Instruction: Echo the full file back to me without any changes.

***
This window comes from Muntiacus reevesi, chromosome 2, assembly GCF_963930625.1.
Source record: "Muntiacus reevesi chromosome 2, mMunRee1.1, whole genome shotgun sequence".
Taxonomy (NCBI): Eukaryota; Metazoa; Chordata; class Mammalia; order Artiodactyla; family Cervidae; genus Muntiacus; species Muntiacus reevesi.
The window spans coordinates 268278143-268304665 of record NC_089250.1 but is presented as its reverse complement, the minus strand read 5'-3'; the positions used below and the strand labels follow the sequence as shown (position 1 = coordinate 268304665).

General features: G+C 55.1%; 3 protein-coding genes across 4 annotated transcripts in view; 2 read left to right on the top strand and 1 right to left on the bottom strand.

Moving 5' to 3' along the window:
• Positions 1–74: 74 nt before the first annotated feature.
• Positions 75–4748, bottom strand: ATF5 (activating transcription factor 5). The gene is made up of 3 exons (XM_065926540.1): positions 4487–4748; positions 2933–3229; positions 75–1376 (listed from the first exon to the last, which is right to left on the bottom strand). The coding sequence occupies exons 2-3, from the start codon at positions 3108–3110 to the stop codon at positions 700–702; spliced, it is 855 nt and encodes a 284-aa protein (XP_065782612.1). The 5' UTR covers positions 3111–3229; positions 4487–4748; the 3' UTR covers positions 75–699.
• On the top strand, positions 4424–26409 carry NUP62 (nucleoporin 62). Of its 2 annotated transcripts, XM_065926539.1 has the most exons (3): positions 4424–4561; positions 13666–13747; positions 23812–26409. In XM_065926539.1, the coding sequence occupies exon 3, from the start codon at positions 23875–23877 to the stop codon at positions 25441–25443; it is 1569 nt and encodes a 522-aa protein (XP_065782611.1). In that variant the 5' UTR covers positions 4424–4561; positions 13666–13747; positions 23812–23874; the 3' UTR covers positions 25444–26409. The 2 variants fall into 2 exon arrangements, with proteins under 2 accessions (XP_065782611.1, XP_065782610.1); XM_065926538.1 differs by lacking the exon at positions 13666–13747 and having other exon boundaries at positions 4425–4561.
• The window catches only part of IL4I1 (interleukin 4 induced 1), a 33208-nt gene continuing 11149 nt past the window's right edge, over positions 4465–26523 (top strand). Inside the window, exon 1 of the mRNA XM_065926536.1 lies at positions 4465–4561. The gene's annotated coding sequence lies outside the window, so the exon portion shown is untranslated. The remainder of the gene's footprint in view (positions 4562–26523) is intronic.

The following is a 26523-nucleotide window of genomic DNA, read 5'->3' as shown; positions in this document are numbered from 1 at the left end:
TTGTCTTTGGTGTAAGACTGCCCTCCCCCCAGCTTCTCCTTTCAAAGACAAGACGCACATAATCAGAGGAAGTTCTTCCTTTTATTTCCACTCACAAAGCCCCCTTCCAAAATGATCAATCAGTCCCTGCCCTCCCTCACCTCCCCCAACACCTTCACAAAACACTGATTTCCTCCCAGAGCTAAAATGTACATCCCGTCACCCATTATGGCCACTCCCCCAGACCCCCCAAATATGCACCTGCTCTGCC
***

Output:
This window comes from Muntiacus reevesi, chromosome 2, assembly GCF_963930625.1.
Source record: "Muntiacus reevesi chromosome 2, mMunRee1.1, whole genome shotgun sequence".
Taxonomy (NCBI): Eukaryota; Metazoa; Chordata; class Mammalia; order Artiodactyla; family Cervidae; genus Muntiacus; species Muntiacus reevesi.
The window spans coordinates 268278143-268304665 of record NC_089250.1 but is presented as its reverse complement, the minus strand read 5'-3'; the positions used below and the strand labels follow the sequence as shown (position 1 = coordinate 268304665).

General features: G+C 55.1%; 3 protein-coding genes across 4 annotated transcripts in view; 2 read left to right on the top strand and 1 right to left on the bottom strand.

Moving 5' to 3' along the window:
• Positions 1–74: 74 nt before the first annotated feature.
• Positions 75–4748, bottom strand: ATF5 (activating transcription factor 5). The gene is made up of 3 exons (XM_065926540.1): positions 4487–4748; positions 2933–3229; positions 75–1376 (listed from the first exon to the last, which is right to left on the bottom strand). The coding sequence occupies exons 2-3, from the start codon at positions 3108–3110 to the stop codon at positions 700–702; spliced, it is 855 nt and encodes a 284-aa protein (XP_065782612.1). The 5' UTR covers positions 3111–3229; positions 4487–4748; the 3' UTR covers positions 75–699.
• On the top strand, positions 4424–26409 carry NUP62 (nucleoporin 62). Of its 2 annotated transcripts, XM_065926539.1 has the most exons (3): positions 4424–4561; positions 13666–13747; positions 23812–26409. In XM_065926539.1, the coding sequence occupies exon 3, from the start codon at positions 23875–23877 to the stop codon at positions 25441–25443; it is 1569 nt and encodes a 522-aa protein (XP_065782611.1). In that variant the 5' UTR covers positions 4424–4561; positions 13666–13747; positions 23812–23874; the 3' UTR covers positions 25444–26409. The 2 variants fall into 2 exon arrangements, with proteins under 2 accessions (XP_065782611.1, XP_065782610.1); XM_065926538.1 differs by lacking the exon at positions 13666–13747 and having other exon boundaries at positions 4425–4561.
• The window catches only part of IL4I1 (interleukin 4 induced 1), a 33208-nt gene continuing 11149 nt past the window's right edge, over positions 4465–26523 (top strand). Inside the window, exon 1 of the mRNA XM_065926536.1 lies at positions 4465–4561. The gene's annotated coding sequence lies outside the window, so the exon portion shown is untranslated. The remainder of the gene's footprint in view (positions 4562–26523) is intronic.

The following is a 26523-nucleotide window of genomic DNA, read 5'->3' as shown; positions in this document are numbered from 1 at the left end:
TTGTCTTTGGTGTAAGACTGCCCTCCCCCCAGCTTCTCCTTTCAAAGACAAGACGCACATAATCAGAGGAAGTTCTTCCTTTTATTTCCACTCACAAAGCCCCCTTCCAAAATGATCAATCAGTCCCTGCCCTCCCTCACCTCCCCCAACACCTTCACAAAACACTGATTTCCTCCCAGAGCTAAAATGTACATCCCGTCACCCATTATGGCCACTCCCCCAGACCCCCCAAATATGCACCTGCTCTGCC